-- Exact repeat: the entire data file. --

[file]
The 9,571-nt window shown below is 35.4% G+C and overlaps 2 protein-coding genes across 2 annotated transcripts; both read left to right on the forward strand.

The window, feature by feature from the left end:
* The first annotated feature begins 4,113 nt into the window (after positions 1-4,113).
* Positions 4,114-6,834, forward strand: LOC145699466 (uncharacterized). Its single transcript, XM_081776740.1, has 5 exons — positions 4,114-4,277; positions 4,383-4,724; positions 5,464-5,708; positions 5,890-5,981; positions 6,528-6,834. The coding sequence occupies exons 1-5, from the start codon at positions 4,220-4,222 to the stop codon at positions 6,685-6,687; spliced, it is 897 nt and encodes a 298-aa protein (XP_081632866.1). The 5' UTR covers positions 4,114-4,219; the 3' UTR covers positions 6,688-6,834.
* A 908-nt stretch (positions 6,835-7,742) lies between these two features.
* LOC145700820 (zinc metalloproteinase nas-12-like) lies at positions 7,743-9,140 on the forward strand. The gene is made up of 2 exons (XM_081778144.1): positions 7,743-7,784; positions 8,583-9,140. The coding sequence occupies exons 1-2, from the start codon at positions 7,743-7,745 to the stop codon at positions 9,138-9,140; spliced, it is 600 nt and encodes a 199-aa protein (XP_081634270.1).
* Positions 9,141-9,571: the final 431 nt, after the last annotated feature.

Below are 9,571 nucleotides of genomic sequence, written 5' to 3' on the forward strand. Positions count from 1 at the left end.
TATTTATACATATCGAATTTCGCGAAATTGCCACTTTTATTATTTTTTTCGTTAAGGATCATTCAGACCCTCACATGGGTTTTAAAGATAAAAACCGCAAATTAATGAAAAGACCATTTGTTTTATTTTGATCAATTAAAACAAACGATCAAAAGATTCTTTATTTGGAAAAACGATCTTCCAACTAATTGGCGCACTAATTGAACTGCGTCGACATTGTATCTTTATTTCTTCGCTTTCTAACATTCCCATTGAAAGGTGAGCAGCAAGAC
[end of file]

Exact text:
The 9,571-nt window shown below is 35.4% G+C and overlaps 2 protein-coding genes across 2 annotated transcripts; both read left to right on the forward strand.

The window, feature by feature from the left end:
* The first annotated feature begins 4,113 nt into the window (after positions 1-4,113).
* Positions 4,114-6,834, forward strand: LOC145699466 (uncharacterized). Its single transcript, XM_081776740.1, has 5 exons — positions 4,114-4,277; positions 4,383-4,724; positions 5,464-5,708; positions 5,890-5,981; positions 6,528-6,834. The coding sequence occupies exons 1-5, from the start codon at positions 4,220-4,222 to the stop codon at positions 6,685-6,687; spliced, it is 897 nt and encodes a 298-aa protein (XP_081632866.1). The 5' UTR covers positions 4,114-4,219; the 3' UTR covers positions 6,688-6,834.
* A 908-nt stretch (positions 6,835-7,742) lies between these two features.
* LOC145700820 (zinc metalloproteinase nas-12-like) lies at positions 7,743-9,140 on the forward strand. The gene is made up of 2 exons (XM_081778144.1): positions 7,743-7,784; positions 8,583-9,140. The coding sequence occupies exons 1-2, from the start codon at positions 7,743-7,745 to the stop codon at positions 9,138-9,140; spliced, it is 600 nt and encodes a 199-aa protein (XP_081634270.1).
* Positions 9,141-9,571: the final 431 nt, after the last annotated feature.

Below are 9,571 nucleotides of genomic sequence, written 5' to 3' on the forward strand. Positions count from 1 at the left end.
TATTTATACATATCGAATTTCGCGAAATTGCCACTTTTATTATTTTTTTCGTTAAGGATCATTCAGACCCTCACATGGGTTTTAAAGATAAAAACCGCAAATTAATGAAAAGACCATTTGTTTTATTTTGATCAATTAAAACAAACGATCAAAAGATTCTTTATTTGGAAAAACGATCTTCCAACTAATTGGCGCACTAATTGAACTGCGTCGACATTGTATCTTTATTTCTTCGCTTTCTAACATTCCCATTGAAAGGTGAGCAGCAAGAC